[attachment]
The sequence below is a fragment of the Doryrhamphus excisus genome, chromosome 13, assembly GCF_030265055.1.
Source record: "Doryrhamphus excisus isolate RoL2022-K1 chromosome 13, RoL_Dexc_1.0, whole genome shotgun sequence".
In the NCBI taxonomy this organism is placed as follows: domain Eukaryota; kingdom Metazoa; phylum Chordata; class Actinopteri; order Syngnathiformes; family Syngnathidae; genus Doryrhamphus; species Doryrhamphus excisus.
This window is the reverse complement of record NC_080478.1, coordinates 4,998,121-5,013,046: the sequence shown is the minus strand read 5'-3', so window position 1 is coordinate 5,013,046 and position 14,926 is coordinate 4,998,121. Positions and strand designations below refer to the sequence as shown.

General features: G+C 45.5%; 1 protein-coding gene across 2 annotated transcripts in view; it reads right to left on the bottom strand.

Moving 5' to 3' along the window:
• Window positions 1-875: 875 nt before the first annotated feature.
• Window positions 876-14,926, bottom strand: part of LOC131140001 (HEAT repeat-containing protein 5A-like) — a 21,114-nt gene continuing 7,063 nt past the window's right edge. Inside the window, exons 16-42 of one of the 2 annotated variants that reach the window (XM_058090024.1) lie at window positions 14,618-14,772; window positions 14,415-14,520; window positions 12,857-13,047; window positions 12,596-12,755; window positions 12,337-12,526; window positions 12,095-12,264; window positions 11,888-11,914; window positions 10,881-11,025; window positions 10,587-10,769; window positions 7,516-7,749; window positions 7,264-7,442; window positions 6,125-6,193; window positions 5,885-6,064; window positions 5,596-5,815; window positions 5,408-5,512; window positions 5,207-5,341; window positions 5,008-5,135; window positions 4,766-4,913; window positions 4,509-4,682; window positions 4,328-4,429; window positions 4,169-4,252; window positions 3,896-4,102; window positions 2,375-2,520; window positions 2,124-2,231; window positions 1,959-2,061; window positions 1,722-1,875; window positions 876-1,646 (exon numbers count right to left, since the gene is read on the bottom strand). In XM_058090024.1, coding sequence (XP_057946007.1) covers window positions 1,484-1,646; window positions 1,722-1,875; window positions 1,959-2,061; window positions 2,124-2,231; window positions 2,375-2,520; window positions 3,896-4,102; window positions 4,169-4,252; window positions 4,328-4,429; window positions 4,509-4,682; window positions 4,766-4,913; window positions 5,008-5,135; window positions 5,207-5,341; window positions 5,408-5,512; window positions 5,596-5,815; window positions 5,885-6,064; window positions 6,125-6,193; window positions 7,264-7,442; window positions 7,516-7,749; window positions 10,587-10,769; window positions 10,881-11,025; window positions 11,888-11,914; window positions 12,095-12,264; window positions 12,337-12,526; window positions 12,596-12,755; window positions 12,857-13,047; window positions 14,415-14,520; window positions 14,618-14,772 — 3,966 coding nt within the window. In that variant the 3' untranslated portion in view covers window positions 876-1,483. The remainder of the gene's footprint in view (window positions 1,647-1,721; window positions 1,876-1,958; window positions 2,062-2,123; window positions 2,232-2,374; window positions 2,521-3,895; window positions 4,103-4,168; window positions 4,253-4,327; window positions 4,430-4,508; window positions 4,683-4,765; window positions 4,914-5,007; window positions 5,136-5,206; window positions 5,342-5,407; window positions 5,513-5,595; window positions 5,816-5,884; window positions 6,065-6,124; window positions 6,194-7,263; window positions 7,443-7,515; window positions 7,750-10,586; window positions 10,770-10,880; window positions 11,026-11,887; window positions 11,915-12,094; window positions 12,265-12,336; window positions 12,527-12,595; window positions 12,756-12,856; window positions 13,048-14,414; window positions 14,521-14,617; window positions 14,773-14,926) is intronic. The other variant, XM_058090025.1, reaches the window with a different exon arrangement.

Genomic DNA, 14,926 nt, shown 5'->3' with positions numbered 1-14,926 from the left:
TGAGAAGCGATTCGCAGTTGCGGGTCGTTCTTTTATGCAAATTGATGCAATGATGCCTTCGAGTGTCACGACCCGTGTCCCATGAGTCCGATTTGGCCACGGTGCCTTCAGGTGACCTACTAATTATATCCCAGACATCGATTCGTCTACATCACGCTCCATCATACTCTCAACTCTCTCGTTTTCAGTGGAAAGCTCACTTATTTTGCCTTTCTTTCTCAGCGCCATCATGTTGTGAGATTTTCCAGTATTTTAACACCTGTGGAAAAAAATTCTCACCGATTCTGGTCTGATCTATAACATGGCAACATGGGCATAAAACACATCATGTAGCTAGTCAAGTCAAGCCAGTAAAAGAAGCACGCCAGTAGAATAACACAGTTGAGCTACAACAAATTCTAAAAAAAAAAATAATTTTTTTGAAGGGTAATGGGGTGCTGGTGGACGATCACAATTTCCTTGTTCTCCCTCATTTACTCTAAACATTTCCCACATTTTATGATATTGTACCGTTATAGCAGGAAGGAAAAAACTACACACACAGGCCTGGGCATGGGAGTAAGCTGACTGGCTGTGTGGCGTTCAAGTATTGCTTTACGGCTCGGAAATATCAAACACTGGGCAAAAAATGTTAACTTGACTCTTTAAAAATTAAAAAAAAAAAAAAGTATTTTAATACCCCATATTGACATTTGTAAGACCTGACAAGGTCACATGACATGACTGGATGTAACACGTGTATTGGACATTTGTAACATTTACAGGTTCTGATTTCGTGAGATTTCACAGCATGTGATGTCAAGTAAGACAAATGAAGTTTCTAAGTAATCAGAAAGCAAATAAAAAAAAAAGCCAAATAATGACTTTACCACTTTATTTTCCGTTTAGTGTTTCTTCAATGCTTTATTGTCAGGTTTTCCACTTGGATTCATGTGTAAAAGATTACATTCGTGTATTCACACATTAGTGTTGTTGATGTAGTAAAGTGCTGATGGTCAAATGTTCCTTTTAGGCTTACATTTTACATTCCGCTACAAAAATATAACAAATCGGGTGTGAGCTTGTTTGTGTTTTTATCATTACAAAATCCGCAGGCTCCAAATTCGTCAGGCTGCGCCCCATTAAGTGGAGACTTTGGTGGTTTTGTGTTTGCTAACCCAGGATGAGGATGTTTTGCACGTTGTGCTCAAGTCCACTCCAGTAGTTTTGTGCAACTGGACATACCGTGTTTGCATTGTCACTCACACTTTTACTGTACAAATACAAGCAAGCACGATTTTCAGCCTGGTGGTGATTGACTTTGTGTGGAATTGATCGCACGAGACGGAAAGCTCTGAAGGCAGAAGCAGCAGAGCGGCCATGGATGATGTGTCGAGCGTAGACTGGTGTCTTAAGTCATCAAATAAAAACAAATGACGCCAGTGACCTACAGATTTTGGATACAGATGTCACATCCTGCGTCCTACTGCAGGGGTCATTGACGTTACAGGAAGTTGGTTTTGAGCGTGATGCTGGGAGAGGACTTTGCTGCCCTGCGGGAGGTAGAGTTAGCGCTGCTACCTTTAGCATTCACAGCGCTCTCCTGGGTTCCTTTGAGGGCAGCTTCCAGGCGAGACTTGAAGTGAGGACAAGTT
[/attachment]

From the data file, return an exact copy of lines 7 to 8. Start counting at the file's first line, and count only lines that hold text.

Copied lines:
• Window positions 1-875: 875 nt before the first annotated feature.
• Window positions 876-14,926, bottom strand: part of LOC131140001 (HEAT repeat-containing protein 5A-like) — a 21,114-nt gene continuing 7,063 nt past the window's right edge. Inside the window, exons 16-42 of one of the 2 annotated variants that reach the window (XM_058090024.1) lie at window positions 14,618-14,772; window positions 14,415-14,520; window positions 12,857-13,047; window positions 12,596-12,755; window positions 12,337-12,526; window positions 12,095-12,264; window positions 11,888-11,914; window positions 10,881-11,025; window positions 10,587-10,769; window positions 7,516-7,749; window positions 7,264-7,442; window positions 6,125-6,193; window positions 5,885-6,064; window positions 5,596-5,815; window positions 5,408-5,512; window positions 5,207-5,341; window positions 5,008-5,135; window positions 4,766-4,913; window positions 4,509-4,682; window positions 4,328-4,429; window positions 4,169-4,252; window positions 3,896-4,102; window positions 2,375-2,520; window positions 2,124-2,231; window positions 1,959-2,061; window positions 1,722-1,875; window positions 876-1,646 (exon numbers count right to left, since the gene is read on the bottom strand). In XM_058090024.1, coding sequence (XP_057946007.1) covers window positions 1,484-1,646; window positions 1,722-1,875; window positions 1,959-2,061; window positions 2,124-2,231; window positions 2,375-2,520; window positions 3,896-4,102; window positions 4,169-4,252; window positions 4,328-4,429; window positions 4,509-4,682; window positions 4,766-4,913; window positions 5,008-5,135; window positions 5,207-5,341; window positions 5,408-5,512; window positions 5,596-5,815; window positions 5,885-6,064; window positions 6,125-6,193; window positions 7,264-7,442; window positions 7,516-7,749; window positions 10,587-10,769; window positions 10,881-11,025; window positions 11,888-11,914; window positions 12,095-12,264; window positions 12,337-12,526; window positions 12,596-12,755; window positions 12,857-13,047; window positions 14,415-14,520; window positions 14,618-14,772 — 3,966 coding nt within the window. In that variant the 3' untranslated portion in view covers window positions 876-1,483. The remainder of the gene's footprint in view (window positions 1,647-1,721; window positions 1,876-1,958; window positions 2,062-2,123; window positions 2,232-2,374; window positions 2,521-3,895; window positions 4,103-4,168; window positions 4,253-4,327; window positions 4,430-4,508; window positions 4,683-4,765; window positions 4,914-5,007; window positions 5,136-5,206; window positions 5,342-5,407; window positions 5,513-5,595; window positions 5,816-5,884; window positions 6,065-6,124; window positions 6,194-7,263; window positions 7,443-7,515; window positions 7,750-10,586; window positions 10,770-10,880; window positions 11,026-11,887; window positions 11,915-12,094; window positions 12,265-12,336; window positions 12,527-12,595; window positions 12,756-12,856; window positions 13,048-14,414; window positions 14,521-14,617; window positions 14,773-14,926) is intronic. The other variant, XM_058090025.1, reaches the window with a different exon arrangement.